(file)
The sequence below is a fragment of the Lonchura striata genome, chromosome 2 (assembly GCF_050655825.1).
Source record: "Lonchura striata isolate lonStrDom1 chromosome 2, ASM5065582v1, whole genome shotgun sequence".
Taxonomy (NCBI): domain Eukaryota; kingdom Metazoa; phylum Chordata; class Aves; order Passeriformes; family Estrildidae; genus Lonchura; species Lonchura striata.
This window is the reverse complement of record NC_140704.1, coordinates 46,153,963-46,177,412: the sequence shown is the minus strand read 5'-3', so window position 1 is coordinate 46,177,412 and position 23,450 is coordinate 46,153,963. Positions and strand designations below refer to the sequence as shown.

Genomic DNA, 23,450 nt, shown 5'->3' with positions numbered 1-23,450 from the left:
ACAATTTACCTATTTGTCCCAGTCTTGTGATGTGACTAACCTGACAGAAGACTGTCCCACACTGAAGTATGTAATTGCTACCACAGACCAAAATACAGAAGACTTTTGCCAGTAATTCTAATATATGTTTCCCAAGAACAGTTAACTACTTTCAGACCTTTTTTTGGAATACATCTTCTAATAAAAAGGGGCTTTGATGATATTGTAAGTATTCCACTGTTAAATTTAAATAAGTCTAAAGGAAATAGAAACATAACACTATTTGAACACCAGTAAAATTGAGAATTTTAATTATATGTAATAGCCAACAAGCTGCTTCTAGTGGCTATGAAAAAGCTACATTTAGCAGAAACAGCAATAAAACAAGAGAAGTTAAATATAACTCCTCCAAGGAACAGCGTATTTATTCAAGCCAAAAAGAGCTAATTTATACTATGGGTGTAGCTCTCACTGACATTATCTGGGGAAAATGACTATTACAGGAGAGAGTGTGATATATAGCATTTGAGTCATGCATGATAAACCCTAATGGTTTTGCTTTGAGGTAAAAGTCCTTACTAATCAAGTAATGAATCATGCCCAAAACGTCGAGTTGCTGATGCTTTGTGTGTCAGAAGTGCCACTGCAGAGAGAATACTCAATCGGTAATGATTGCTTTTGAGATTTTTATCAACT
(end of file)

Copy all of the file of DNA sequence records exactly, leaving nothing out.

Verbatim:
The sequence below is a fragment of the Lonchura striata genome, chromosome 2 (assembly GCF_050655825.1).
Source record: "Lonchura striata isolate lonStrDom1 chromosome 2, ASM5065582v1, whole genome shotgun sequence".
Taxonomy (NCBI): domain Eukaryota; kingdom Metazoa; phylum Chordata; class Aves; order Passeriformes; family Estrildidae; genus Lonchura; species Lonchura striata.
This window is the reverse complement of record NC_140704.1, coordinates 46,153,963-46,177,412: the sequence shown is the minus strand read 5'-3', so window position 1 is coordinate 46,177,412 and position 23,450 is coordinate 46,153,963. Positions and strand designations below refer to the sequence as shown.

Genomic DNA, 23,450 nt, shown 5'->3' with positions numbered 1-23,450 from the left:
ACAATTTACCTATTTGTCCCAGTCTTGTGATGTGACTAACCTGACAGAAGACTGTCCCACACTGAAGTATGTAATTGCTACCACAGACCAAAATACAGAAGACTTTTGCCAGTAATTCTAATATATGTTTCCCAAGAACAGTTAACTACTTTCAGACCTTTTTTTGGAATACATCTTCTAATAAAAAGGGGCTTTGATGATATTGTAAGTATTCCACTGTTAAATTTAAATAAGTCTAAAGGAAATAGAAACATAACACTATTTGAACACCAGTAAAATTGAGAATTTTAATTATATGTAATAGCCAACAAGCTGCTTCTAGTGGCTATGAAAAAGCTACATTTAGCAGAAACAGCAATAAAACAAGAGAAGTTAAATATAACTCCTCCAAGGAACAGCGTATTTATTCAAGCCAAAAAGAGCTAATTTATACTATGGGTGTAGCTCTCACTGACATTATCTGGGGAAAATGACTATTACAGGAGAGAGTGTGATATATAGCATTTGAGTCATGCATGATAAACCCTAATGGTTTTGCTTTGAGGTAAAAGTCCTTACTAATCAAGTAATGAATCATGCCCAAAACGTCGAGTTGCTGATGCTTTGTGTGTCAGAAGTGCCACTGCAGAGAGAATACTCAATCGGTAATGATTGCTTTTGAGATTTTTATCAACT